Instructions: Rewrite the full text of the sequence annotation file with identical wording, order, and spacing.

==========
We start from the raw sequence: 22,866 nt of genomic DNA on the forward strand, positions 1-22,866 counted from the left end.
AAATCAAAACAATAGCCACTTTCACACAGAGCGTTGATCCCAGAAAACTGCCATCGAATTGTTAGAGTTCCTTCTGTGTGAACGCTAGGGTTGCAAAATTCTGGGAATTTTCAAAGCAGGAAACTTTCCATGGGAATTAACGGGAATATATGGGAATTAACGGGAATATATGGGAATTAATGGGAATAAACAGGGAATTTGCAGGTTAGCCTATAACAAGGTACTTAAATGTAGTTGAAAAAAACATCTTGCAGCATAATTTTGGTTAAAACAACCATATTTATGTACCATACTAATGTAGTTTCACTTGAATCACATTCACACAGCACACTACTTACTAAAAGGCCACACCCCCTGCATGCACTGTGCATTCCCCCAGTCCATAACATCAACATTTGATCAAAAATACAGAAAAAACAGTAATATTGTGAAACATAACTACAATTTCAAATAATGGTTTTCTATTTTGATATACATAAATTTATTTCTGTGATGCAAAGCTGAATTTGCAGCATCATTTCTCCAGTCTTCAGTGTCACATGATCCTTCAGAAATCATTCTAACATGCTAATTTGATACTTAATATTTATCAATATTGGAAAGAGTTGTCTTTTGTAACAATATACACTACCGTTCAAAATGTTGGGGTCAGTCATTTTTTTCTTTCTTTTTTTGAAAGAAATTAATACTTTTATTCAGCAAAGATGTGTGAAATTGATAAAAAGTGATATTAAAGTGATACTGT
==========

We start from the raw sequence: 22,866 nt of genomic DNA on the forward strand, positions 1-22,866 counted from the left end.
AAATCAAAACAATAGCCACTTTCACACAGAGCGTTGATCCCAGAAAACTGCCATCGAATTGTTAGAGTTCCTTCTGTGTGAACGCTAGGGTTGCAAAATTCTGGGAATTTTCAAAGCAGGAAACTTTCCATGGGAATTAACGGGAATATATGGGAATTAACGGGAATATATGGGAATTAATGGGAATAAACAGGGAATTTGCAGGTTAGCCTATAACAAGGTACTTAAATGTAGTTGAAAAAAACATCTTGCAGCATAATTTTGGTTAAAACAACCATATTTATGTACCATACTAATGTAGTTTCACTTGAATCACATTCACACAGCACACTACTTACTAAAAGGCCACACCCCCTGCATGCACTGTGCATTCCCCCAGTCCATAACATCAACATTTGATCAAAAATACAGAAAAAACAGTAATATTGTGAAACATAACTACAATTTCAAATAATGGTTTTCTATTTTGATATACATAAATTTATTTCTGTGATGCAAAGCTGAATTTGCAGCATCATTTCTCCAGTCTTCAGTGTCACATGATCCTTCAGAAATCATTCTAACATGCTAATTTGATACTTAATATTTATCAATATTGGAAAGAGTTGTCTTTTGTAACAATATACACTACCGTTCAAAATGTTGGGGTCAGTCATTTTTTTCTTTCTTTTTTTGAAAGAAATTAATACTTTTATTCAGCAAAGATGTGTGAAATTGATAAAAAGTGATATTAAAGTGATACTGT